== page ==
The only real, lasting way (that I know of) to become better at anything is to simply execute, repeatedly.
In other words, you must practice (and not give up). As you might imagine, I’ve spoken on this topic quite a few times, here, here, here, and here and here and the recipe for success is a love for learning, curiosity all-the-things.
This is the singular (and strongest) piece of advice that I have to offer someone when they specifically ask about anything related to writing: Just execute. Just write.
Outside of any technical advice, the meat and bones is really just starting and not stopping:
This one in particular is striking, especially since it’s really why I wanted to write this post in the first place:
Context: I was working my way through a few old posts and I published this one yesterday about a domain name (and landing pages that I make for them):
And I went down a huge rabbit-hole and discovered a few videos from 10+ years ago that I had created for one of the landing pages:
Here are the three videos that I found (get a good laugh in while you’re at it):
I remember how it took me hours to put together these three videos and I must have retaken the
Hello World one a dozen-or-so times! I simply wasn’t comfortable in front of the camera!
In other words, authenticity takes practice as well! One of my first “vlogs” was this one:
Compare that above video (*shudder*) to some of my videos that I’ve done more recently where I am much, much more comfortable in front of the camera and in front of other folks while I’m capturing video:
It takes time, commitment, repetition, and a continually “dying to oneself” to make a lot of these things possible.
And that’s kind of it. Want to become great at anything? Just go, stop wondering and speculating. Stop guessing:
“It is easy to get bogged down trying to find the optimal plan for change: the fastest way to lose weight, the best program to build muscle, the perfect idea for a side hustle. We are so focused on figuring out the best approach that we never get around to taking action”via James Clear, How to Be Great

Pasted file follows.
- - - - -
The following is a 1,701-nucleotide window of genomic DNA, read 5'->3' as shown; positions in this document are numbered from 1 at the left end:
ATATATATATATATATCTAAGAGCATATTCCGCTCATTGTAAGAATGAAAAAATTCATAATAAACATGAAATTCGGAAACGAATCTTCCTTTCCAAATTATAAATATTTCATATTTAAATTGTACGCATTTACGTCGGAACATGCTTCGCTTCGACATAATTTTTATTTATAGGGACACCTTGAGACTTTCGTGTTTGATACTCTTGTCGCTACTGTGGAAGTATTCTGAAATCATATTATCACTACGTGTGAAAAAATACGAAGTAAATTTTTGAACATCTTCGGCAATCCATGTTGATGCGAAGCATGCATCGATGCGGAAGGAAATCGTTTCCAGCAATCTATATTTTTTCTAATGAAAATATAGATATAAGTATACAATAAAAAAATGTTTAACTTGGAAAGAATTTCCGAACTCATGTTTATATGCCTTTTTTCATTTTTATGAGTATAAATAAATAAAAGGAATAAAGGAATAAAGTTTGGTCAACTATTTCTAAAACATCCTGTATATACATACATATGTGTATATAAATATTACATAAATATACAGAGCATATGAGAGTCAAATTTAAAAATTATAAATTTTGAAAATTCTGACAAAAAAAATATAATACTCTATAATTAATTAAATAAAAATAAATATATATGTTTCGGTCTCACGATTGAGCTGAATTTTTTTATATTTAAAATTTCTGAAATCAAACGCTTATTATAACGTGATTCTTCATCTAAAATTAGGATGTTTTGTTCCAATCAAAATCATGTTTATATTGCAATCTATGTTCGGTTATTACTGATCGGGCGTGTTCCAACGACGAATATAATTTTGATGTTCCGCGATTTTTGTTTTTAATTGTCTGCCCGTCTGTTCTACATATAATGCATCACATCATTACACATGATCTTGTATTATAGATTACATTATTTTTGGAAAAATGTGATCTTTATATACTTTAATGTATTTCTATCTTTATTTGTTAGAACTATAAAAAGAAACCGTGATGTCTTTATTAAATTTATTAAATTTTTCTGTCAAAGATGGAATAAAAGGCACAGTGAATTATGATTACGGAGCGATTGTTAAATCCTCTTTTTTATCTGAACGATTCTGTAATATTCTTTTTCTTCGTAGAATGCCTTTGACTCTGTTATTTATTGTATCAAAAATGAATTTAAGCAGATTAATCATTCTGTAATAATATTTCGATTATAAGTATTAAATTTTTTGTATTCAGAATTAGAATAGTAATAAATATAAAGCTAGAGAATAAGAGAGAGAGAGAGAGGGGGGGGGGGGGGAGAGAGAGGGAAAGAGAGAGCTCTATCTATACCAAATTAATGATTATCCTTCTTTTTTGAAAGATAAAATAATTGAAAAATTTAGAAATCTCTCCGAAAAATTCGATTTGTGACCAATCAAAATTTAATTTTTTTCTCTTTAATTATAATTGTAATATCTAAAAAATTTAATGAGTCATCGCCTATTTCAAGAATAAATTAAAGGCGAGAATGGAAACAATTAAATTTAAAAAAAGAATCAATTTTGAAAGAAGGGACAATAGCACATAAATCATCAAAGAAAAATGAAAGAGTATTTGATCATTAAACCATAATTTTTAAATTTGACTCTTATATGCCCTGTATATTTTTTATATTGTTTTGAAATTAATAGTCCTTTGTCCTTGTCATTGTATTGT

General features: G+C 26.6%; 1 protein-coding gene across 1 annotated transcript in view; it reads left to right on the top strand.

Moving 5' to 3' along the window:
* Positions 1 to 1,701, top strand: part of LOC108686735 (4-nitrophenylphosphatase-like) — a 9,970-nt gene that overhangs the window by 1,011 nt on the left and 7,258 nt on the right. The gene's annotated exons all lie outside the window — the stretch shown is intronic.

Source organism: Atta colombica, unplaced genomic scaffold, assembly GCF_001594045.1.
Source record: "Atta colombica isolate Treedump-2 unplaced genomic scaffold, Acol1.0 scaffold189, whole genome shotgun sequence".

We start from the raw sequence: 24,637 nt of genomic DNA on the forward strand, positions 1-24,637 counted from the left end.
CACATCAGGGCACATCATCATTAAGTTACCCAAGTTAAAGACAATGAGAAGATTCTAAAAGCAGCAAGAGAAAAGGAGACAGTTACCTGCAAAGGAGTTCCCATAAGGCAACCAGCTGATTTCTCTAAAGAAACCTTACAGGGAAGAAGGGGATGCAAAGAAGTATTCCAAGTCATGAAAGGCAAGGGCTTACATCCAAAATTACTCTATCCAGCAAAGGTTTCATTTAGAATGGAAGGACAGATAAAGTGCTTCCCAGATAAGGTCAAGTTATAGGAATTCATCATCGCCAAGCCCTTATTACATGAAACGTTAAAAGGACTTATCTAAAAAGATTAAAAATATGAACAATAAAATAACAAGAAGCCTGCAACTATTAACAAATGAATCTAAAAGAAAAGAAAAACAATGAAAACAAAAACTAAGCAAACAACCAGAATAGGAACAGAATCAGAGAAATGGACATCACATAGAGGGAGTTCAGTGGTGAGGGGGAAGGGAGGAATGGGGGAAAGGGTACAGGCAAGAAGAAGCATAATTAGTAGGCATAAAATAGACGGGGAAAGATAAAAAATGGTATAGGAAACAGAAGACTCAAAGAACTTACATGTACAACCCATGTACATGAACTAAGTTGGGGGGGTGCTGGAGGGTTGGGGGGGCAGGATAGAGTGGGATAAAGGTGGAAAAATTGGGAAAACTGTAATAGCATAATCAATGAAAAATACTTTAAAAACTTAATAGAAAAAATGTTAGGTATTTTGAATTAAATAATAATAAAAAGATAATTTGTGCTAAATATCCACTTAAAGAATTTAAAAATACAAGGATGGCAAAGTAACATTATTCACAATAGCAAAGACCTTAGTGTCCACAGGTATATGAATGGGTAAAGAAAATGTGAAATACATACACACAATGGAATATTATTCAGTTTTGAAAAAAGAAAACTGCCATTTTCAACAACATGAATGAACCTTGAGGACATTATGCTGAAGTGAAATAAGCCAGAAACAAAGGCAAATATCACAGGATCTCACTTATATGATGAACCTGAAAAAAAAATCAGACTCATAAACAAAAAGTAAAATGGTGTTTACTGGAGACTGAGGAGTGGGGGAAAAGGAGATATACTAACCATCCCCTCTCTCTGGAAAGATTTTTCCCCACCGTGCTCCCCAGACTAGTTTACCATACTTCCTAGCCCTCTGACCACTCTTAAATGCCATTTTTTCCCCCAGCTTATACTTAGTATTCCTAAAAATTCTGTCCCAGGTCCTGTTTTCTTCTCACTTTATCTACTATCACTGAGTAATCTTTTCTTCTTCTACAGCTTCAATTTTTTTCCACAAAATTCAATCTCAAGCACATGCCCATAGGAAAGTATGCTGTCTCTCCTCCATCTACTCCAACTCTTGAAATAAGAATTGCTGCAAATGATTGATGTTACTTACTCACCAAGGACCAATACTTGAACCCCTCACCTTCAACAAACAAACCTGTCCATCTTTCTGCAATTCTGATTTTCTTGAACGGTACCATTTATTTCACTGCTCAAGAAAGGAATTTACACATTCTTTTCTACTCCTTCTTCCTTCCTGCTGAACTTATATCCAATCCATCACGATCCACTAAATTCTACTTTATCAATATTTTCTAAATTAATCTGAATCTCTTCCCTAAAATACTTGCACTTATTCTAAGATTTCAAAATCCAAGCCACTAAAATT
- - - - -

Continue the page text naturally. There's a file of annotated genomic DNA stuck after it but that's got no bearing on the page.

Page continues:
Want more from James? His thoughts on George RR Martin are worth keeping close:
Focus. He writes on a computer without the internet, without social media, without apps or distractions or graphics. But his computer can do one very important thing: type words. And typing words is his craft. That’s what he needs to create. He is 100 percent focused on doing the work that matters and he has completely eliminated anything that impedes that goal.
Consistency. Martin was a working writer for twenty years before he sat down to write A Game of Thrones. He worked on shows that were canceled and found himself without a job. He wrote early books that flopped commercially. And I’m willing to bet that if A Song of Ice and Fire was a total dud, then he would have found another way to keep writing. He’s not just focused on writing when it’s easy. He’s focused on writing, plain and simple.
Patience. I’m sure Martin wanted to achieve glorious success and commercial fame just as quickly as we all do. I’m sure he would have liked his first book to sell 25 million copies. I’m sure he didn’t want to put in 20 years of work to find commercial success. The difference is that he didn’t let the urge for overnight success derail his commitment to daily work. The greatest display of patience is a continued commitment to the process when you’re not being rewarded for it yet.
And, for what purpose? To hone a useful craft:
Why? Because the world needs the value that you have yet to give and create for it. Let’s go.